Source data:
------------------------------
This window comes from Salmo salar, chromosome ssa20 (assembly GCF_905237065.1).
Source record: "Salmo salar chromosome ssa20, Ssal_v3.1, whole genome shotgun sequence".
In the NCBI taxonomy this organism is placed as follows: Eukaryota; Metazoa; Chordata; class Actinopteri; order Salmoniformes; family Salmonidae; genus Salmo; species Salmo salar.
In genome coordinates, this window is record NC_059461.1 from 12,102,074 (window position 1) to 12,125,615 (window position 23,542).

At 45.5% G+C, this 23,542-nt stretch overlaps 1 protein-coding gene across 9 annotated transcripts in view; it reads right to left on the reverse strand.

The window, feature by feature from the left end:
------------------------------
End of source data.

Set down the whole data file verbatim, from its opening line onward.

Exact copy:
This window comes from Salmo salar, chromosome ssa20 (assembly GCF_905237065.1).
Source record: "Salmo salar chromosome ssa20, Ssal_v3.1, whole genome shotgun sequence".
In the NCBI taxonomy this organism is placed as follows: Eukaryota; Metazoa; Chordata; class Actinopteri; order Salmoniformes; family Salmonidae; genus Salmo; species Salmo salar.
In genome coordinates, this window is record NC_059461.1 from 12,102,074 (window position 1) to 12,125,615 (window position 23,542).

At 45.5% G+C, this 23,542-nt stretch overlaps 1 protein-coding gene across 9 annotated transcripts in view; it reads right to left on the reverse strand.

The window, feature by feature from the left end: